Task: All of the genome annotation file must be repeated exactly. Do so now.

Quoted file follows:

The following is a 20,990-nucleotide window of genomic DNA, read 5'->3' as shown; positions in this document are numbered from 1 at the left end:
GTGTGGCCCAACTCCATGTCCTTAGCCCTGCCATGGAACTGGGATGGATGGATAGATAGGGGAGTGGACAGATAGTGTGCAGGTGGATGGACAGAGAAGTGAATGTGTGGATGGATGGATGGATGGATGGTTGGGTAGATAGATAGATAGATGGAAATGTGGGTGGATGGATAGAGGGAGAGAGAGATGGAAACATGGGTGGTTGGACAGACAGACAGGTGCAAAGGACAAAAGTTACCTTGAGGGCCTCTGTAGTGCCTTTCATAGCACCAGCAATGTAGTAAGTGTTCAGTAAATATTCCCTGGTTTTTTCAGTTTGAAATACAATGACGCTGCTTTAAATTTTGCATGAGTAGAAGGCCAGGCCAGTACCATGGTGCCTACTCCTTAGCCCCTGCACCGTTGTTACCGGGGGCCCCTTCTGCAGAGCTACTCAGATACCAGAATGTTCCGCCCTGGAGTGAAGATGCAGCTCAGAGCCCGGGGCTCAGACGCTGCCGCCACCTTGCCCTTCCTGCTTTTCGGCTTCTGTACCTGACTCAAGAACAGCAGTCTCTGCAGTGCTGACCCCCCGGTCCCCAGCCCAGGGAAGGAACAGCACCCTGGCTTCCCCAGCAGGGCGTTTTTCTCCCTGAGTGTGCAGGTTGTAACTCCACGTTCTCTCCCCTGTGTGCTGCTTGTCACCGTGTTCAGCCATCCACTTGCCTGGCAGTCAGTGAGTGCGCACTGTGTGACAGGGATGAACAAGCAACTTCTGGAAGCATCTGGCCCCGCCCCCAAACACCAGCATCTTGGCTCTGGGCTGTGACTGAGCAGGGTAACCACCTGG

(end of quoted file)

The following is a 20,990-nucleotide window of genomic DNA, read 5'->3' as shown; positions in this document are numbered from 1 at the left end:
GTGTGGCCCAACTCCATGTCCTTAGCCCTGCCATGGAACTGGGATGGATGGATAGATAGGGGAGTGGACAGATAGTGTGCAGGTGGATGGACAGAGAAGTGAATGTGTGGATGGATGGATGGATGGATGGTTGGGTAGATAGATAGATAGATGGAAATGTGGGTGGATGGATAGAGGGAGAGAGAGATGGAAACATGGGTGGTTGGACAGACAGACAGGTGCAAAGGACAAAAGTTACCTTGAGGGCCTCTGTAGTGCCTTTCATAGCACCAGCAATGTAGTAAGTGTTCAGTAAATATTCCCTGGTTTTTTCAGTTTGAAATACAATGACGCTGCTTTAAATTTTGCATGAGTAGAAGGCCAGGCCAGTACCATGGTGCCTACTCCTTAGCCCCTGCACCGTTGTTACCGGGGGCCCCTTCTGCAGAGCTACTCAGATACCAGAATGTTCCGCCCTGGAGTGAAGATGCAGCTCAGAGCCCGGGGCTCAGACGCTGCCGCCACCTTGCCCTTCCTGCTTTTCGGCTTCTGTACCTGACTCAAGAACAGCAGTCTCTGCAGTGCTGACCCCCCGGTCCCCAGCCCAGGGAAGGAACAGCACCCTGGCTTCCCCAGCAGGGCGTTTTTCTCCCTGAGTGTGCAGGTTGTAACTCCACGTTCTCTCCCCTGTGTGCTGCTTGTCACCGTGTTCAGCCATCCACTTGCCTGGCAGTCAGTGAGTGCGCACTGTGTGACAGGGATGAACAAGCAACTTCTGGAAGCATCTGGCCCCGCCCCCAAACACCAGCATCTTGGCTCTGGGCTGTGACTGAGCAGGGTAACCACCTGG